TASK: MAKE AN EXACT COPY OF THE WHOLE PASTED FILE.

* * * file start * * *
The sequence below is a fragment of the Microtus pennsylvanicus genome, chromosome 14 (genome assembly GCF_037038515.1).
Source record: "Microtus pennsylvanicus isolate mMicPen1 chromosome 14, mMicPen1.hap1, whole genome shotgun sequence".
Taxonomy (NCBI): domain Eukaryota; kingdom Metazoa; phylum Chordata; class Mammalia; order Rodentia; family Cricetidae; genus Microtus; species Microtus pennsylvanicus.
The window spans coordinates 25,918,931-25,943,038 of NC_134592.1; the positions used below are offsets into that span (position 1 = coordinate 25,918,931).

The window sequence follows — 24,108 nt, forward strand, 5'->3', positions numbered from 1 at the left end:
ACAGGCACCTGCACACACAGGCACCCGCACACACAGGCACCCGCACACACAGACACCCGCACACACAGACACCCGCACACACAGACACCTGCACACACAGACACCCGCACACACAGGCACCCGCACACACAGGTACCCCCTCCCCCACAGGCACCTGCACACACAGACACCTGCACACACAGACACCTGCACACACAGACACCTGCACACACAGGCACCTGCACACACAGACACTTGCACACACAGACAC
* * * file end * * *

The sequence below is a fragment of the Microtus pennsylvanicus genome, chromosome 14 (genome assembly GCF_037038515.1).
Source record: "Microtus pennsylvanicus isolate mMicPen1 chromosome 14, mMicPen1.hap1, whole genome shotgun sequence".
Taxonomy (NCBI): domain Eukaryota; kingdom Metazoa; phylum Chordata; class Mammalia; order Rodentia; family Cricetidae; genus Microtus; species Microtus pennsylvanicus.
The window spans coordinates 25,918,931-25,943,038 of NC_134592.1; the positions used below are offsets into that span (position 1 = coordinate 25,918,931).

The window sequence follows — 24,108 nt, forward strand, 5'->3', positions numbered from 1 at the left end:
ACAGGCACCTGCACACACAGGCACCCGCACACACAGGCACCCGCACACACAGACACCCGCACACACAGACACCCGCACACACAGACACCTGCACACACAGACACCCGCACACACAGGCACCCGCACACACAGGTACCCCCTCCCCCACAGGCACCTGCACACACAGACACCTGCACACACAGACACCTGCACACACAGACACCTGCACACACAGGCACCTGCACACACAGACACTTGCACACACAGACAC